Documentation Guidelines for Learning Disabilities
HIGH SCHOOL: With Reauthorization of IDEA, 2004, Summary of Performance (SOP) based on response to intervention and observations becomes evaluation of specific learning disabilities. COLLEGE: Documentation Guidelines for learning disorders are based on the DSM-IV. A Summary of Performance can only be considered supplementary to a current psychological assessment.
According to the DSM-IV (Diagnostic and Statistical Manual of Mental Disorders, Fourth Ed., 1994), “Learning Disorders are diagnosed when the individual’s achievement on individually administered, standardized tests in reading, mathematics, or written expression is substantially below that expected for age, schooling, and level of intelligence.”
Comprehensive Standardized Tests Approved Cognitive Measures: The Wechsler Adult Intelligence Scale-III (WAIS-III) is the preferred instrument. The Woodcock-Johnson III: Tests of Cognitive Abilities Not approved cognitive measures: –The Wechsler Intelligence Scale for Children (WISC version) –The Slosson Intelligence Test –The Kaufman Brief Intelligence Test
Approved Achievement Tests: Woodcock-Johnson III: Tests of Achievement (WJ- ACH) Wechsler Individual Achievement Test (WIAT) Not approved achievement test: –Wide Range Achievement Test (WRAT-R)
ACT / SAT in high school PRAXIS GRE LSAT MCAT GMAT
Educational Testing Services Documentation Criteria From website clearly state the diagnosed disability or disabilities describe the functional limitations resulting from the disability or disabilities be current — i.e., completed within the last 5 years for LD, last 6 months for psychiatric disabilities, or last 3 years for ADHD and all other disabilities include complete educational, developmental, and medical history relevant to the disability for which testing accommodations are being requested include a list of all test instruments used in the evaluation report and relevant subtest scores used to document the stated disability (this requirement does not apply to physical or sensory disabilities of a permanent or unchanging nature) describe the specific accommodations requested adequately support each of the requested testing accommodation(s) be typed or printed on official letterhead and be signed by an evaluator qualified to make the diagnosis (include information about license or certification and area of specialization).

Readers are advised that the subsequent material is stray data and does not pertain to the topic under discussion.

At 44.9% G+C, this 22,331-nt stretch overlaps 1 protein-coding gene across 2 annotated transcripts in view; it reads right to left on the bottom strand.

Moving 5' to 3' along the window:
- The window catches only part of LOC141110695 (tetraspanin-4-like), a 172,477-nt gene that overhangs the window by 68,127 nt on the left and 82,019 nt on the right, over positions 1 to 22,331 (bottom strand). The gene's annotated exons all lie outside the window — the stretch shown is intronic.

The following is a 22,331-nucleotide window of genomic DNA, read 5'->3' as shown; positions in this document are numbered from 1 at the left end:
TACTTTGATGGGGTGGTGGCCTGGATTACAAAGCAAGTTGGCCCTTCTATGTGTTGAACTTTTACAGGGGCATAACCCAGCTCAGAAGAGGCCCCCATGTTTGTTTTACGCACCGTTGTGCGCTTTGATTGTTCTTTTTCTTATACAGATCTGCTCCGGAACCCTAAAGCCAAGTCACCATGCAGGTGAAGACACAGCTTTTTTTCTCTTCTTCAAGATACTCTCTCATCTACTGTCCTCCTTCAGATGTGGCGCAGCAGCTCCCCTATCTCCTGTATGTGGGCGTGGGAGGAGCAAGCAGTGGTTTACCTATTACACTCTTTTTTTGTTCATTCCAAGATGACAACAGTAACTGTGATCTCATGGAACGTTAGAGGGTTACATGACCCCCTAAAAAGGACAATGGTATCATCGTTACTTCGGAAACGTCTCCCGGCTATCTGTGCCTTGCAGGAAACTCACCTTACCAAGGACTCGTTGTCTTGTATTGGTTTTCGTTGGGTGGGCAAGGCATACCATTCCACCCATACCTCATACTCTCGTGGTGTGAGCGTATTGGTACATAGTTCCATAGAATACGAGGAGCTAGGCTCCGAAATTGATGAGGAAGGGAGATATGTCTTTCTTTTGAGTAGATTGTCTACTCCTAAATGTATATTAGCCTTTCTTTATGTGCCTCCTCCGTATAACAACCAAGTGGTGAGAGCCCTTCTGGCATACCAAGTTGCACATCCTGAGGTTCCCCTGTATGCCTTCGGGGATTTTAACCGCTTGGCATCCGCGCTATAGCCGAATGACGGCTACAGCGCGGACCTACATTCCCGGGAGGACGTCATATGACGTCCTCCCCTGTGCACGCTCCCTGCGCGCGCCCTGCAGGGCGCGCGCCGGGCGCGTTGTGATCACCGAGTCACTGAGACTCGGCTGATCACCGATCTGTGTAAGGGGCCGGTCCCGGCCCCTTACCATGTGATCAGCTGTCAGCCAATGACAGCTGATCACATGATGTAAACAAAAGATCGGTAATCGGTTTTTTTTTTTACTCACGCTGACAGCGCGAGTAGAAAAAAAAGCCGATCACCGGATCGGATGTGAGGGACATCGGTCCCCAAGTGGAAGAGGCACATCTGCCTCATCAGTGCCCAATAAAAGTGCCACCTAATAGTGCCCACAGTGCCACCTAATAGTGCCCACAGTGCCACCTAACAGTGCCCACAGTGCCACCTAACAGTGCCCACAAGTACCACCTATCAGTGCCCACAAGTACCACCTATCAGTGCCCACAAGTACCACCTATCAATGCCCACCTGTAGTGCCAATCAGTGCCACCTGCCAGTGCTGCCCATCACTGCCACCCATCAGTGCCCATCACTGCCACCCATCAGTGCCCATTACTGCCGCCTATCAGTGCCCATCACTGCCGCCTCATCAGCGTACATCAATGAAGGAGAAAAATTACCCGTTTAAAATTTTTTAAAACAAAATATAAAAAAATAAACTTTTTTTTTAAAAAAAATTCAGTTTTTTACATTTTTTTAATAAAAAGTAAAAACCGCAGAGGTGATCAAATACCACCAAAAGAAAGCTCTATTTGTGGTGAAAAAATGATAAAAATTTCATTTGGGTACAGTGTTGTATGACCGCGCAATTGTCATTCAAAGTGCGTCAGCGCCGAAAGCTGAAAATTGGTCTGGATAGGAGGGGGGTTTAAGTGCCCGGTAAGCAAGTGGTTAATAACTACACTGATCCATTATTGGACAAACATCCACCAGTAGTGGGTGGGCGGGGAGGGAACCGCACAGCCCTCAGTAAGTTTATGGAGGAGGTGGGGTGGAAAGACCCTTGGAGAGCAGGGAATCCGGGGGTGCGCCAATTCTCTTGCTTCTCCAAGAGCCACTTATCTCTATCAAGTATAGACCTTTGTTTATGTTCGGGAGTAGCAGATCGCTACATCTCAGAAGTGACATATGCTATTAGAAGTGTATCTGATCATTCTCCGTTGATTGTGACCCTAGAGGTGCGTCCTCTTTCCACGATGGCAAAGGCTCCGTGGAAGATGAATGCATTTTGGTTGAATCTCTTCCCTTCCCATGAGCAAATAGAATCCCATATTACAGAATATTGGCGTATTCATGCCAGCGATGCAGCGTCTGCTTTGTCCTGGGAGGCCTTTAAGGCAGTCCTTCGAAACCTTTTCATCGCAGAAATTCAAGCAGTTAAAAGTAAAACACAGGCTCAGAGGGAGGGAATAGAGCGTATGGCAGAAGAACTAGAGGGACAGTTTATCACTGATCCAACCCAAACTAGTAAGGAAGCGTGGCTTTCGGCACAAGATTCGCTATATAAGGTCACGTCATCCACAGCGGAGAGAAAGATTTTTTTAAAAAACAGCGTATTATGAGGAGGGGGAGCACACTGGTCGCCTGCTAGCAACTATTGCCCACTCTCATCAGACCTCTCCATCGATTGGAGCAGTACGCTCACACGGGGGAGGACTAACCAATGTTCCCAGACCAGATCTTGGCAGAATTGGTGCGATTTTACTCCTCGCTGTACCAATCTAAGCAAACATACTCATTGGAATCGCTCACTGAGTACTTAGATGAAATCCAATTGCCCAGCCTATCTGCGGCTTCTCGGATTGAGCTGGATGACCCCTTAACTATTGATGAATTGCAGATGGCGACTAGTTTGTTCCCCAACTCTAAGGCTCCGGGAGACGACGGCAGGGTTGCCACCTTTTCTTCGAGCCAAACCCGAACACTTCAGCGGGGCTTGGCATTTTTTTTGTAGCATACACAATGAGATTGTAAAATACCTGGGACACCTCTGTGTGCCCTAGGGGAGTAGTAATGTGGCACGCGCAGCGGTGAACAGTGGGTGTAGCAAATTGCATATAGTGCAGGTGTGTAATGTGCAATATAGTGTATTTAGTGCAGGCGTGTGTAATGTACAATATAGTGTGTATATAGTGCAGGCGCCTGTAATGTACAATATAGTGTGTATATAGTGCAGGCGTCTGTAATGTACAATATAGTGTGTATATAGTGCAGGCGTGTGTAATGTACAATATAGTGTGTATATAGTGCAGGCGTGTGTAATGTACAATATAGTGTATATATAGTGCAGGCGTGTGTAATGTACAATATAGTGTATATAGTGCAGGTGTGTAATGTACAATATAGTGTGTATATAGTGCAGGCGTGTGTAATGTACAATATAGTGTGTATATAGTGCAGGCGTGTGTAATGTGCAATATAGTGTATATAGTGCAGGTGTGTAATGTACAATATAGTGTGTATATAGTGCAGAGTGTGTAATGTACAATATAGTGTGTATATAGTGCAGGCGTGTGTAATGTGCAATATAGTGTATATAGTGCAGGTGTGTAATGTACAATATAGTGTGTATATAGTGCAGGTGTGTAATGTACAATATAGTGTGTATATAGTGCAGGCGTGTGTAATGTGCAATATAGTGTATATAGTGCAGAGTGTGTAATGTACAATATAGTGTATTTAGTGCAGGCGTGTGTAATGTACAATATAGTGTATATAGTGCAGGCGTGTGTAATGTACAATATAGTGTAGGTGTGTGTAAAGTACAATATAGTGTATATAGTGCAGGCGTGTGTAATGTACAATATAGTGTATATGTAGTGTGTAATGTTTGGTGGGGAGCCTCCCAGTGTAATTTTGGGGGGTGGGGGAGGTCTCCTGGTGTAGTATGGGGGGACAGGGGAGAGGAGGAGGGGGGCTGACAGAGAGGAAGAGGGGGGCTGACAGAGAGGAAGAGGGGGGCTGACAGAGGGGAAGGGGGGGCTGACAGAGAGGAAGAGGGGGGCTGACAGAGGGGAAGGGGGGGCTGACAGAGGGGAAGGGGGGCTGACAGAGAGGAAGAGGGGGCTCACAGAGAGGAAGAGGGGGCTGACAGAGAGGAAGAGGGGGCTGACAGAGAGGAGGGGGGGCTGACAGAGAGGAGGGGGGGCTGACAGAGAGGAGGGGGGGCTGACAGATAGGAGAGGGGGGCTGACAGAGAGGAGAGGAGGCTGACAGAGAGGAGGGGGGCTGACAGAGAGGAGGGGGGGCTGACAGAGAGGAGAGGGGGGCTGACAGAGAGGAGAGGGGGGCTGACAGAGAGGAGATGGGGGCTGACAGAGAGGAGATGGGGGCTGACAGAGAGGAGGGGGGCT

Areas Considered in Developing Individual Accommodations: No “one size fits all” approach College Classroom Testing Preparation Outside of the Classroom Academic Program Requirements
Reasonable Classroom Accommodations Recommend preferential seating Provide advanced copies of overheads, power- point presentations, board notes Student tape-records lecture Student uses lap-top computer for notes
Reasonable Testing Accommodations: Alternative low distraction testing room away from whole class Sound suppression earplugs or headphones Use of a sound screen to produce white noise Use of laptop computer for essay exams.
Reasonable Test Time Accommodations: Extended time on all written tests and exams –Time and one-half extended time (50% more time) –Double time (100% more time) Scheduled Breaks
Reasonable Test Format Accommodations: Present test orally –Have a Reader –Present the exam tape-recorded –Use computer software on exams with read-aloud capabilities Accept oral responses –Have a Scribe –Allow use of computer software for voice-to-text Allow the student to write directly on the test, rather than computer-scored answer sheet